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Joanna Yeates inquiry hit by delays to autopsy and witness hunt

By Rob Hastings

Police expect to finally reveal later today how the missing Bristol landscape architect, Joanna Yeates, died, following delays to the investigation caused by the bitterly cold weather and the movement of potential witnesses over the Christmas period.

Officers had hoped to disclose the cause of the 25-year-old's death yesterday evening, but delays to the post-mortem examination – which has been made more difficult by the frozen state in which her body was found – have subsequently slowed the rest of the investigation.

Police are treating Ms Yeates's death as suspicious and looking into the possibility that she had been abducted. They said the result of the post-mortem examination is key, as it would indicate when she died and therefore help officers scouring CCTV footage of the local area to focus on specific dates.

Cameras on the Clifton Suspension Bridge could prove particularly important, because it is the only direct route between Ms Yeates's flat in Clifton and the location where her body was found.

Efforts to find potential witnesses or leads have been hampered by the Christmas holidays. Chief Superintendent Jon Stratford said that although house-to-house enquiries have now been made, the absence of many neighbours and local residents – who have been away for the holidays – has meant the process has taken longer than usual.

Yesterday Ms Yeates's parents, David and Theresa, confirmed that it was their daughter's body found on Christmas Day at a secluded patch of land near Long Ashton Golf Club, three miles from her house. They later visited the scene, where they laid a bouquet of yellow roses before being joined by her brother, Chris, and boyfriend Greg Reardon, who also left flowers at the spot.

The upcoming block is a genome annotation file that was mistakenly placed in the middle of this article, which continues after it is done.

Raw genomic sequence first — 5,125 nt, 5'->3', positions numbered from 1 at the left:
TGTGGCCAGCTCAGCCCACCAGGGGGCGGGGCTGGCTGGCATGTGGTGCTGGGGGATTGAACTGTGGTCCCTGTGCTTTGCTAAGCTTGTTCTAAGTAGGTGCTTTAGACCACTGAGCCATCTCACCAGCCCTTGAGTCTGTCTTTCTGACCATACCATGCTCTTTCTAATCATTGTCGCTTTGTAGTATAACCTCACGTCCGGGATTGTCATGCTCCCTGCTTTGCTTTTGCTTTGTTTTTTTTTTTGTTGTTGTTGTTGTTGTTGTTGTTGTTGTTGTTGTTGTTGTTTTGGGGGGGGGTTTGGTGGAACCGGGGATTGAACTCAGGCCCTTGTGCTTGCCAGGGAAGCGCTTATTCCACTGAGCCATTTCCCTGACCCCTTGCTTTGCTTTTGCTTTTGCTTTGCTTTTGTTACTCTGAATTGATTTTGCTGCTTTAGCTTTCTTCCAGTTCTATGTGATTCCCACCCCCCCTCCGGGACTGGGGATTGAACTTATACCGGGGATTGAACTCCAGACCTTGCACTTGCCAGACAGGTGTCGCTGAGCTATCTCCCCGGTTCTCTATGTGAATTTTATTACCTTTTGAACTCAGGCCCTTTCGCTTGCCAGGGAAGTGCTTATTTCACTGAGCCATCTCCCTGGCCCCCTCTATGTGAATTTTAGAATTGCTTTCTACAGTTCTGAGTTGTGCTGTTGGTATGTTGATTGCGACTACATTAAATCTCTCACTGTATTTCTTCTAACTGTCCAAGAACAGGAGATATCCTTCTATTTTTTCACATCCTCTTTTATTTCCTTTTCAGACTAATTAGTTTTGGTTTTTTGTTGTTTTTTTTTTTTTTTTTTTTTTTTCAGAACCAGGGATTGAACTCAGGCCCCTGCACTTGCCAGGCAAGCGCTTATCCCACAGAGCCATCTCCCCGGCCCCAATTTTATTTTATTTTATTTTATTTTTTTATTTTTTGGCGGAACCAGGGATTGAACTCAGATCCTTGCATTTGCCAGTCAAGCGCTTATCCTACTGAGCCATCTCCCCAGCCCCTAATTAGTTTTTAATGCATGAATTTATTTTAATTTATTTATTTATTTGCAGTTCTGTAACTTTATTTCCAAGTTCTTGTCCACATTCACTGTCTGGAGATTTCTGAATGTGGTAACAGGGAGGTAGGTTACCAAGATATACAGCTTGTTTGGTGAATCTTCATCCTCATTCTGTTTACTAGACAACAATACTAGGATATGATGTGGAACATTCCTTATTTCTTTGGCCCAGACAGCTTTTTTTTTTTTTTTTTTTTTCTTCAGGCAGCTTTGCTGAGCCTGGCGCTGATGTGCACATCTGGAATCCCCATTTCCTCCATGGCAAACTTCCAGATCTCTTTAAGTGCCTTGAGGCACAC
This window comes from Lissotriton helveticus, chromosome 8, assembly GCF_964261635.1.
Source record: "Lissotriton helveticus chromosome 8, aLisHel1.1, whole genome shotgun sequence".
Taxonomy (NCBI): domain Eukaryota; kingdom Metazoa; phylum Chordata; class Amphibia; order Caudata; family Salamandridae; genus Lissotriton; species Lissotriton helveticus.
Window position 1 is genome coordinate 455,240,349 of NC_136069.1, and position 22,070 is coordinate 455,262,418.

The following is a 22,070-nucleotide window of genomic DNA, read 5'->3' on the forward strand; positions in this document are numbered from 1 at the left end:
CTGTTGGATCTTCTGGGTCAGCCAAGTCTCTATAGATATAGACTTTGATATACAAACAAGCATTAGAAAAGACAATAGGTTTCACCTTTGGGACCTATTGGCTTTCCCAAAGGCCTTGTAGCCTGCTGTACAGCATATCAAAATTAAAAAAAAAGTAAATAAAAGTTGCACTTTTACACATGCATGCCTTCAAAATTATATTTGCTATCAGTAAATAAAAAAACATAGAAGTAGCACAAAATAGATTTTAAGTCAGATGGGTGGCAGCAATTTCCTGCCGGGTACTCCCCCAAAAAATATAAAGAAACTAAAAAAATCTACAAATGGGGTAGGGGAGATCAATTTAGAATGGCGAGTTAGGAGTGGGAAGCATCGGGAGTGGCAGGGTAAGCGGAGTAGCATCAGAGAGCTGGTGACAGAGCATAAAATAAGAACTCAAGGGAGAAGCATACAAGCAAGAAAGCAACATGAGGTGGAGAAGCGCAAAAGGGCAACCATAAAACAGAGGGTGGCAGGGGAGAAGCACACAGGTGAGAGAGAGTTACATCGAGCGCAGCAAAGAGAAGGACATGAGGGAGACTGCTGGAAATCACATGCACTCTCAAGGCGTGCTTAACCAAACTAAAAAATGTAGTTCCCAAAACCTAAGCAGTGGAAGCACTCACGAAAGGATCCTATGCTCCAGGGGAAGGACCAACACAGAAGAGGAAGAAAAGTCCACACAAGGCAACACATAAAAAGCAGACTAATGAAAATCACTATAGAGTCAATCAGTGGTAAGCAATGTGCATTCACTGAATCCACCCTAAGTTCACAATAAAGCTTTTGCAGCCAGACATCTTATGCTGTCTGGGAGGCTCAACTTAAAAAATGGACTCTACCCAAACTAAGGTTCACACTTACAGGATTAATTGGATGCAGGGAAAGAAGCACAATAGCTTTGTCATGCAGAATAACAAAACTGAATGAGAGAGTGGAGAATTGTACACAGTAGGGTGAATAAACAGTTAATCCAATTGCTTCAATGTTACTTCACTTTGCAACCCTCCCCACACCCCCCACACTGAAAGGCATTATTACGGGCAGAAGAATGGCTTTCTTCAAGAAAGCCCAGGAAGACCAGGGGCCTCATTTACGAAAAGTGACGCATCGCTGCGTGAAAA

Ms Yeates vanished on 17 December after leaving a pub on Park Street in Bristol, where she had been drinking with work colleagues. She went to two supermarkets and bought a pizza from the second. It is understood that she also visited a third shop and bought cider. She was reported missing two days later by her boyfriend after he returned home from a family gathering in Sheffield. He found some of Ms Yeates's possessions – including her mobile phone, keys and coat – at the flat.

Police sources have downplayed a suggestion that she may have been dumped alive at the scene and died of hypothermia. But they admit there are many baffling aspects to the case.

A sense of shock continues to linger over the well-heeled suburb of Clifton. Alex Major, the landlord of the Bristol Ram pub where Ms Yeates had been drinking with work colleagues before making her way home and stopping at a Tesco Express to buy a pizza on the night of her disappearance, said that she was well known to bar staff.

"Her company comes in here three or four times a week and she would come in every Friday. We knew her and her boyfriend," he said. "We didn't see her leave on the night itself because it was so busy.

"If she had stayed for one more drink, or if she had left earlier, maybe this would not have happened or might have happened to someone else – who knows? People have been asking about her and it is a big shock. Clifton is a very close-knit community, even though it is part of a big city."

Canynge Road, where Ms Yeates lived in the basement flat of a large townhouse next to the sports field of the nearby Clifton College, is quiet at all times of year, according to local residents. With most pupils of the private school having left their boarding accommodation for their holidays, the area is even more hushed than usual and police say that those who remain are "understandably a little bit jumpy".

Belfast Telegraph


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